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Palacio National in Barcelona



  Barcelona was founded on the Mediterranean coast between 27-19 BC the Roman Emperor Augustus. It was called "Barcino" and settled as a colony to distribute land amongst retired Roman officers and soldiers. This is a significant point because the Roman Emporor and Senate, did not want returning generals and their armies returning to live in or near Rome due to concerns about coup d'etat. Thus, Roman leadership was content to establish a governor of this beautiful and sufficiently distant land in the Northeast Iberian Peninsula, just a short distance from what became France. 


   Its strategic position on the Mediterranean Sea allowed its commercial and economic development, and it enjoyed immunity from Roman taxation. By 250, Barcino city wall was built as a defense against the Germanic tribes. The wall was notable for having 28 tall towers and making safer against attacks thean neighboring colonies. Christians were widely persecuted and in some cases martyred until 313, when the Edict of Milan brought such rampant crulety to an end in Barcina and other Roman colonies. Thus Christianity began to flourish. The Basílica de la Santa Cruz awas constructed around the end of the fourth century in the region.


   Then by 415, the Germanic Visitgoths moved across the Pyrenees Mountains and conquered the region then called Tarraconensis. By marriage, the Visigoth ruler mediated a settlement with Rome to rule the region they called Hispania. Barcino remain an important provincial centre of the Visigoth kingdom because of its excellent defensive walls. Then after the death of Visigoth ruler against the Franks in 507, his successor Gesalec (507–511) moved the capital from Tolosa to Barcino. More wars removed its  capital status by 573. The language spoken at the time was Vulgar Latin, including by the Visigoth rulers who were Latinised. Over time, the Latinized city name evolved to "Barchinona."


   The Crusade forces of change were underway and 717, the Arabs conquered Spain. Barchinona surrendered peacefully and was spared devastation. Under Moorish rule in Barchinona, the cathedral was converted into a mosque. Taxes were levied on non-Muslims, but religious freedom and civil government was largely respected.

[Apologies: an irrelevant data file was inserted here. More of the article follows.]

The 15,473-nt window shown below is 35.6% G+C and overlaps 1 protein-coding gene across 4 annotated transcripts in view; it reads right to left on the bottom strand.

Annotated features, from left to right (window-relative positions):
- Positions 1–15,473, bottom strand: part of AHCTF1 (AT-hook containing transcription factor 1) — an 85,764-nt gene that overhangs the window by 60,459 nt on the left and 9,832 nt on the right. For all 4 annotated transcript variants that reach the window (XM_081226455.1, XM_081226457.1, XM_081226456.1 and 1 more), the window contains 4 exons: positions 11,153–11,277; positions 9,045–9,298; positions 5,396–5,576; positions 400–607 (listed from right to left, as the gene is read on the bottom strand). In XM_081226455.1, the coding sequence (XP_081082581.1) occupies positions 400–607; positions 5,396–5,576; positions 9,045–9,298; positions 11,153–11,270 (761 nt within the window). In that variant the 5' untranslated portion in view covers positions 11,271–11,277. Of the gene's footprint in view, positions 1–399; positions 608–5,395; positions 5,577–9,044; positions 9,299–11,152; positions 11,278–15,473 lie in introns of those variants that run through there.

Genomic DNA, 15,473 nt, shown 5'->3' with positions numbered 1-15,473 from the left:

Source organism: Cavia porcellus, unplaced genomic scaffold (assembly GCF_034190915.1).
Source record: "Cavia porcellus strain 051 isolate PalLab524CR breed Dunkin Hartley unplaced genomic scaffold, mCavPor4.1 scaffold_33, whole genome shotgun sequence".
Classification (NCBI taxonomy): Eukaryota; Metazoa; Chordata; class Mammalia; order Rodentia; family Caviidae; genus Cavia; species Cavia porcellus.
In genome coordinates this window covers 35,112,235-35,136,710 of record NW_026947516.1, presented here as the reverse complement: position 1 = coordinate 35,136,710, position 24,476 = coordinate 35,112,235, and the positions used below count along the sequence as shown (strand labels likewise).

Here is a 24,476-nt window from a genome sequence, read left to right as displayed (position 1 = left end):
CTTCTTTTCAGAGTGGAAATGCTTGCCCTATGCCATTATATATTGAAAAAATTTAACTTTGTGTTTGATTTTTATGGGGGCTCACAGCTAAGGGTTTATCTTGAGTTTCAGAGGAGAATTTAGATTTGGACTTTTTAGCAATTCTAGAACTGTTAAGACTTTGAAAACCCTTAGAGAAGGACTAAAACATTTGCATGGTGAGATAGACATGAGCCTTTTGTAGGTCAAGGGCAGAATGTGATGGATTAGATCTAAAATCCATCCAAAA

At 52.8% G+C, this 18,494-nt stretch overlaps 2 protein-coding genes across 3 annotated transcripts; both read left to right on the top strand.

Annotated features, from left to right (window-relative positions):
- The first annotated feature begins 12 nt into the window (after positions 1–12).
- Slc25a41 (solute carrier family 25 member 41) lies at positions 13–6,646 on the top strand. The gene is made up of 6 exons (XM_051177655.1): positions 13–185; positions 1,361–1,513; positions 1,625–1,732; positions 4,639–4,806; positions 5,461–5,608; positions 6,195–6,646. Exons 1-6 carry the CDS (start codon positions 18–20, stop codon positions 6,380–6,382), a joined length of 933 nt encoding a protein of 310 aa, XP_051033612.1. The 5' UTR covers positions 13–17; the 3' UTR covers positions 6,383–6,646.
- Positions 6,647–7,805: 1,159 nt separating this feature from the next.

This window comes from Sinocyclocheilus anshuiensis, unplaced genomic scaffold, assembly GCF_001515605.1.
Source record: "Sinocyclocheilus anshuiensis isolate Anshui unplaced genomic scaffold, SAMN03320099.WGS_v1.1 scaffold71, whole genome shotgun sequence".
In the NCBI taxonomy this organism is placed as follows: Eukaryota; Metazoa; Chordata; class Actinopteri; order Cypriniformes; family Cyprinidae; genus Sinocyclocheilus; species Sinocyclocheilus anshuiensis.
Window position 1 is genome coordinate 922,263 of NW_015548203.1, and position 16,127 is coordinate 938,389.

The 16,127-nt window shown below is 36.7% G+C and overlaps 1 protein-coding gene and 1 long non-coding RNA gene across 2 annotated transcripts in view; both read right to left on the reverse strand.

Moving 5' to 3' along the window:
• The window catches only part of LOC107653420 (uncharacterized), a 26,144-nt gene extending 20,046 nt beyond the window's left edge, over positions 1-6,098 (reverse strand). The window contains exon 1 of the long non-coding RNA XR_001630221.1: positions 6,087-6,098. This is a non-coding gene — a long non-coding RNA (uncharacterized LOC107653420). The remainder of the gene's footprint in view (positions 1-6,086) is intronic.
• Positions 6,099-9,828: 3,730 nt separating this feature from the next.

Louis the Pious, son of Charlemagne, captured the city in 801 for the Franks. The area came to be called "Barcelona" and remained under the rule of French Counts for centuries.  As French influence in government, language, art and commerce grew, the Catalan people felt more deprived of their own state, in many ways, than when they lived under Moorish rule. The city of Barcelona became the largest settlement in Catalonia, which ceame an important province of the emerging country of Spain.

   By late 13th century, the Catalonian empire became a great econimic power of the Mediterranean as Barcelonians dominated sea trade. The Gothic Area, with magnificent medieval buildings, is a relic of their wealth during this expansive era. Then in 1410, the last king of Barcelona died without a descendent. Without good leadership, Catalonia plays second fiddle to Madrid as the emerging economic base of Spain. Matters only worsened from 1462-1473 during the Catalonian Civil War and from the marriage of Ferdinand II of Aragon and Isabella of Castile in 1469 united the two royal lines to form a unified Spain. The centre of Spanish political power became Madrid and with the colonisation of the Americas, Spain became more interested in riches obtained from the New world. That increased the importance of Spanish port ities closer to the Atlantic Ocean. With all these factors Barcelona declined in its Spanish influence for centuries.

    By mid-19th century, Barcelona’s population burst through the medieval walls surrounding the city. The extension of Barcelona was designed by Idelfons Cerdà. The construction of Eixample began in 1860. The linear pattern can still be seen today. Cerdà’s plan divides the larger city into 550 blocks, uniformly crossed by streets and three boulevards with plazas and green spaces. Not a bad a case of civil engineering.

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